Denver-based Jane Page directed Shakespeare’s Much Ado About Nothing at the Babcock Theatre (located below Pioneer Theatre at the U of U, 300 S. 1400 East, KingTix.com), with performances Nov. 13-16 at 7:30 p.m. (Saturday, Nov. 15, matinee at 2 p.m.).n
As director of last summer’s Taming of the Shrew at the Utah Shakespeare Festival, you set the play in post-World War II Italy. Your current production, Much Ado About Nothing, takes place in America’s Wild West. Why the time travel?
nIt’s what interests me. I’ve certainly seen terrific productions done in period. But it’s not the sort of thing that lands in my lap easily. One of the beautiful things about Shakespeare is that the stories and relationships transfer among cultures and time periods. Very few are really bound to a particular era. In Shakespeare’s day, they wore contemporary clothes, so it’s closer to what Shakespeare audiences experienced, anyway.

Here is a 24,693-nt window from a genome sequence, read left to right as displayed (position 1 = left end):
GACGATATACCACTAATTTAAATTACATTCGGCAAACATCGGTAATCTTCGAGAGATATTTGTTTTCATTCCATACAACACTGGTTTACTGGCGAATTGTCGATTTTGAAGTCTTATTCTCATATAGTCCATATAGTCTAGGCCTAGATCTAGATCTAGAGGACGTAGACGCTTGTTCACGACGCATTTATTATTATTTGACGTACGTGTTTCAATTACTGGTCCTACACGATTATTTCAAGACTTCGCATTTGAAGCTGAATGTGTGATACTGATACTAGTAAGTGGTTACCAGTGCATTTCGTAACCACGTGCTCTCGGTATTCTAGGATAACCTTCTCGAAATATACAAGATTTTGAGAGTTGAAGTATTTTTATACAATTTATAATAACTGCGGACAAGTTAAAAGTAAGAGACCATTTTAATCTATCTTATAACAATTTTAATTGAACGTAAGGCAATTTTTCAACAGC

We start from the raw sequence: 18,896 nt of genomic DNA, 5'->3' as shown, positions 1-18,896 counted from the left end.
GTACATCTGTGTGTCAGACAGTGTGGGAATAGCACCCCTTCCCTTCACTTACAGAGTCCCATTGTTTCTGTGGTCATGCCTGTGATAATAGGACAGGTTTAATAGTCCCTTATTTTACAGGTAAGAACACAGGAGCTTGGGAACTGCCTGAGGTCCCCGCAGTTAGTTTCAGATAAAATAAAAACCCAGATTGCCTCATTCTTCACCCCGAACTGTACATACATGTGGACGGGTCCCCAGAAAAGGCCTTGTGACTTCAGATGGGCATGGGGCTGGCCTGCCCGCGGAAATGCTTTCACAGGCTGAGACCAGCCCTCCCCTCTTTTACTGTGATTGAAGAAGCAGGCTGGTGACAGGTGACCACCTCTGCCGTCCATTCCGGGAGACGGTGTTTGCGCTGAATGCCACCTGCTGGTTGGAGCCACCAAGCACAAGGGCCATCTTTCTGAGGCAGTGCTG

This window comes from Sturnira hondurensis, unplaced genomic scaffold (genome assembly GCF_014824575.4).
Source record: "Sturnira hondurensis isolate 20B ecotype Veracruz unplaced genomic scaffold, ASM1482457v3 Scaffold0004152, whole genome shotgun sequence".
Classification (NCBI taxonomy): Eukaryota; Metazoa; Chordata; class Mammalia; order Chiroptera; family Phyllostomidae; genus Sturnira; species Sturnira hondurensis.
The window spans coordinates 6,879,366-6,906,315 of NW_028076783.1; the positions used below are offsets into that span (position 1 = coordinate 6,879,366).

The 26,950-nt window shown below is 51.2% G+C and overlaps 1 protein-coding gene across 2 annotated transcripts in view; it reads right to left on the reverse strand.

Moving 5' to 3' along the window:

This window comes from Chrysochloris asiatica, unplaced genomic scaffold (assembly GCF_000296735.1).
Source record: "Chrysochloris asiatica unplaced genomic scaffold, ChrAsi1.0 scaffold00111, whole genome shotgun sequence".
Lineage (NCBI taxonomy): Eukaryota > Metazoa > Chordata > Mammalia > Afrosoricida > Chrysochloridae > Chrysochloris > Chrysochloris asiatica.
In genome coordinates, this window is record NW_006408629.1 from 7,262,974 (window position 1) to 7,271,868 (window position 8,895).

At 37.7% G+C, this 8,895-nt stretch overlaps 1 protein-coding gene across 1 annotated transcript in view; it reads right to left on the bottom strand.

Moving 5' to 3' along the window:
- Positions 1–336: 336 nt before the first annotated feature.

So Mr. S. would approve?
nI think so. He’d probably be writing for television or film at this point. He wrote for the common entertainment of his day.
Eavesdropping and gossip play a central role in Much Ado About Nothing. Do you think we gossip as much today as in the Bard’s time?
nI think it’s different now. We’re always connected. We’re so expected to be available 24/7. There’s healthy gossiping and destructive gossiping. The notion of looking after each other and people letting each other know when someone is not well or if there’s something going on—if it’s done in the spirit of care and concern so that people know to be attentive to one another, it’s healthy. Gossiping has gotten a bad name. But eavesdropping has gotten worse. People are going to coffee shops and are looking at each other’s computer screens. That’s a little creepy.